Open Course Library's best resource: introductory college course materials

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Open education resources

Open Course Library has now released 81 high quality, free-to-use courses to the public. Users are can adapt and distribute content under a  Creative Commons license and download, remix, or teach using them. All content is stored in Google docs making it easy to access, browse, and download.

The details

These courses were designed by the Washington State Board for Community and Technical College (SBCTC) system and funded by the Washington State Legislature and the Bill and Melinda Gates Foundation.

Courses range from Accounting I to Spanish III. Each course is broken down into a course module folder and a course resources folder. Course module folders often include readings, lesson plans, activities, or assignments. Course resources folder often include a syllabus, exams and quizzes, and copyright information. There's a how-to guide and a frequently asked question  section if you need help.

A review

As I taught World History, Western Civilization, and US History at the college level, I was curious to see how these courses fared and started reviewing Open Course Library with World History. I immediately noticed that the history of the Olmecs, Mayans, Aztecs, Incas, and other early Mesoamerica civilizations were missing. Ancient China and Ancient India are represented  in World History, but the course still has a heavy Western Civilization focus.

Overall, the World History course was well presented and structured. It was easy to navigate. If I wanted to read about the Celts, I could easily find the week on them. The topics were arranged in a linear fashion and easy to identify. The course module folder comprised an outline with learning objectives, learning activities, and course readings; three Google presentations and lecture notes in a Google doc on paleolithic, neolithic, and megalithic cultures. Quizzes and tests were mainly essay questions and held in the course resources folder.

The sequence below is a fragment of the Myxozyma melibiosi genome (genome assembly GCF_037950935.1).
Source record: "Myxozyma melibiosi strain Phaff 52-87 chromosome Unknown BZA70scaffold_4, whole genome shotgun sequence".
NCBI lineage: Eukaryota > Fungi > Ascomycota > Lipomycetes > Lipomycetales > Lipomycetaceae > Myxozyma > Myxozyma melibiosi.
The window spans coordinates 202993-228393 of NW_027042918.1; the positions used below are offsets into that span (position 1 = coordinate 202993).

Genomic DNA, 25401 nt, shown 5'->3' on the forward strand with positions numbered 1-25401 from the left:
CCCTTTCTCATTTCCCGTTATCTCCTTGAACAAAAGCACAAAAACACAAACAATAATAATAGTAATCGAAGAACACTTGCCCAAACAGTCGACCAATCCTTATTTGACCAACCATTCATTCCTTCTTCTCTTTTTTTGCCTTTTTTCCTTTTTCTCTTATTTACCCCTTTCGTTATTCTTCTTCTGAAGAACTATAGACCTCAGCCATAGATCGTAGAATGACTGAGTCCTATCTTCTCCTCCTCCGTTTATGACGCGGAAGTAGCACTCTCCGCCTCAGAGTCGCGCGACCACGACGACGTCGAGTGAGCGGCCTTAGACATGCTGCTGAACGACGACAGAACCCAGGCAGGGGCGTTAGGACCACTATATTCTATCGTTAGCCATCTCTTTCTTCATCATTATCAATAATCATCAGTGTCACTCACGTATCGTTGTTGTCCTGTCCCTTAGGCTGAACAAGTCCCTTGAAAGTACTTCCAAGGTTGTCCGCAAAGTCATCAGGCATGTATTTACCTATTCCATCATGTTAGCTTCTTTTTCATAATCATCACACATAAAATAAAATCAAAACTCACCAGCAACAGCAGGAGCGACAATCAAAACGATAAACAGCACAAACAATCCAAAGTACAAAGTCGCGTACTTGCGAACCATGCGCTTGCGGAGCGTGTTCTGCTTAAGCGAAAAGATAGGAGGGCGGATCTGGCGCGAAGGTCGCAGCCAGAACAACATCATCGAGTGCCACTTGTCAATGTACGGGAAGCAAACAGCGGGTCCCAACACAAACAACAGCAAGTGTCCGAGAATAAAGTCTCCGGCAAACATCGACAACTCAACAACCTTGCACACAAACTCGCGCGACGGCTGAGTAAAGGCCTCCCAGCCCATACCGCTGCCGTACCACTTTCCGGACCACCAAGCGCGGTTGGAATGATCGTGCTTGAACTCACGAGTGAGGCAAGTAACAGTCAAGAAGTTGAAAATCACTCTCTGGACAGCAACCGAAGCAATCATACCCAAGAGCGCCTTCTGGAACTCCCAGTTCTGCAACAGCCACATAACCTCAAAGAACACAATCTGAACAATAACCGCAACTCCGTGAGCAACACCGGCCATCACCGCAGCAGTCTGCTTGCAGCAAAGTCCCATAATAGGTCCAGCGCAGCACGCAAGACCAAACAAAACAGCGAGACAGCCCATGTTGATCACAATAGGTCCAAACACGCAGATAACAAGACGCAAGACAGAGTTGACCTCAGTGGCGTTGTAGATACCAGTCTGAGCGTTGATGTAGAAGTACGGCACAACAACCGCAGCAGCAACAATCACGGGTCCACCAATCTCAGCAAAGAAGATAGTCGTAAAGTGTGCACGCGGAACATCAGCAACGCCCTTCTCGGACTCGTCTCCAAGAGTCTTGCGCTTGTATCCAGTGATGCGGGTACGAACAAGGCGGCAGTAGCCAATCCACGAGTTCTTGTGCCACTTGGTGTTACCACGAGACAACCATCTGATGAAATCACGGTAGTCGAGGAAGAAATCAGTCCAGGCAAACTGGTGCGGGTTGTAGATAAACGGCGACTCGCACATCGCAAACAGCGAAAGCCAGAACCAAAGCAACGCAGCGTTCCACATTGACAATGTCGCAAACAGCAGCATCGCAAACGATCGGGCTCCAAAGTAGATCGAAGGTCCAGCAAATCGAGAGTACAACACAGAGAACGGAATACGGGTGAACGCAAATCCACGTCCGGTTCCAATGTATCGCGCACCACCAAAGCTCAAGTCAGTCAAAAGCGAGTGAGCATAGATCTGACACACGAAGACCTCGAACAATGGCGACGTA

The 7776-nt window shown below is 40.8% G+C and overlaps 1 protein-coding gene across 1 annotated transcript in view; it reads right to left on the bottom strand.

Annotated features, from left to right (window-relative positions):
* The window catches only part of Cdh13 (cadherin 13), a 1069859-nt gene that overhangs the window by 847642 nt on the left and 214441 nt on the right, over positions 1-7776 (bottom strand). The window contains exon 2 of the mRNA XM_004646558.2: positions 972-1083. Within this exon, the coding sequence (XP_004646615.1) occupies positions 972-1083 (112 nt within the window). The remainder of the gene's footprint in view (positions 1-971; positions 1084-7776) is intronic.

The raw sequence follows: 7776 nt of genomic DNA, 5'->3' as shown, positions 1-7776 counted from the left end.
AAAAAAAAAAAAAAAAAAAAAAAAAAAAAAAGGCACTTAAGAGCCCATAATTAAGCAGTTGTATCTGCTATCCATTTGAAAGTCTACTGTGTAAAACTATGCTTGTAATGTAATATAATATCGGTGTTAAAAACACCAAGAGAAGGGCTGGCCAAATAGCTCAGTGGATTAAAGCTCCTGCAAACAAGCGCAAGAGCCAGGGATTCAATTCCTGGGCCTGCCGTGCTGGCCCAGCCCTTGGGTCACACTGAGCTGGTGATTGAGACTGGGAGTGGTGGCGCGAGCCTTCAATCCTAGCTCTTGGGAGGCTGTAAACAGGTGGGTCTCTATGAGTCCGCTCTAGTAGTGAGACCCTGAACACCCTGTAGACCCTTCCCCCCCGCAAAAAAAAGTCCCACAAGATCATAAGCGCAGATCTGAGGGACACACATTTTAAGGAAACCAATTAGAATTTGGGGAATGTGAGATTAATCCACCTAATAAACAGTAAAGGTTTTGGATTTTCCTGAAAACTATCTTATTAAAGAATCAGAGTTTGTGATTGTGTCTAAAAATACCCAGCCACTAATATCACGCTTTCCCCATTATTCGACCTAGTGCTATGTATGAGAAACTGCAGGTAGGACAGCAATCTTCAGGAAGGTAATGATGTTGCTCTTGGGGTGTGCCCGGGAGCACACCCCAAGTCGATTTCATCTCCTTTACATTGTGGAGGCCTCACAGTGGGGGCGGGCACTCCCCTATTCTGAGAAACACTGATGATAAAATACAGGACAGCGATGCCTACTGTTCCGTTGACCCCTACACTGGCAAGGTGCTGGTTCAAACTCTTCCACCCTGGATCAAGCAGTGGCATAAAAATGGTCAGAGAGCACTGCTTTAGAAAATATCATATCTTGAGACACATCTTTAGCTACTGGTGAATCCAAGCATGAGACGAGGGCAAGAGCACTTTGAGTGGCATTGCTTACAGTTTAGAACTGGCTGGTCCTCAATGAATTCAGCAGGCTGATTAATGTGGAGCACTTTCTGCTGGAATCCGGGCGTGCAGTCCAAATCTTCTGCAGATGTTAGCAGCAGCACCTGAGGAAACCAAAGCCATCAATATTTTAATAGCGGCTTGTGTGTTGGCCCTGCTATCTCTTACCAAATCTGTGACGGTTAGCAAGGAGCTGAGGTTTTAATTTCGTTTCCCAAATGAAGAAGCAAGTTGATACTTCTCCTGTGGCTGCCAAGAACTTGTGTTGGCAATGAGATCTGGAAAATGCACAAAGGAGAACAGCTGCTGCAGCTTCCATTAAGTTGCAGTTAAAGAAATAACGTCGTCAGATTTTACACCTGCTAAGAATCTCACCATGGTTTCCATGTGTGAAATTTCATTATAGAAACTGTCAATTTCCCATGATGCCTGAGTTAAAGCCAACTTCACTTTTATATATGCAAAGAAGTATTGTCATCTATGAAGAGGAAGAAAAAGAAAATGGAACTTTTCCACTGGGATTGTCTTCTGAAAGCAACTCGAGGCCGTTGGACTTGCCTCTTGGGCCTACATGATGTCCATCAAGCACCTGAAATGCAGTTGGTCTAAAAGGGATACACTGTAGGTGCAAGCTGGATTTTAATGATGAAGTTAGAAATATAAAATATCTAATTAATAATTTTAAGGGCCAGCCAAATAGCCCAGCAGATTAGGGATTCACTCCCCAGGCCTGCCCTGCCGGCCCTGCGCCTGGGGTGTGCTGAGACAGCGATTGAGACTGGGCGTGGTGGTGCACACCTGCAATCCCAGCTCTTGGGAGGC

Unfortunately, I did not have the same ease with the Western Civilization or US History courses. First, the course module folder numbered the weeks. I thus had no idea that mining in the Boise Basin would be covered in week 6 of US History II until I clicked the tab for week 6. Moreover that topic would not necessarily be covered in a US History course on the East Coast, which complicates US History in general. I had a  similar situation with identifying what the content would be each week for Western Civilization. I did not guess that the Carolingian Empire would be featured in week 8 until I clicked the tab for week 8.

I tried other subjects to see how they were designed and structured. French I was a delight and user friendly, I thought. There were some Google presentations with French vocabulary and English translations which made  larning easy and fun. The course module folder still used numbers for each week and I did not know what would be featured each week in the course.

However, the material followed a logical, linear sequence and took a traditional approach to presenting French I. Most users would find the material and layout easy for an introductory course. I had a different experience with Spanish I and Elementary Algebra, which were not designed or structured as well.

Best way to use it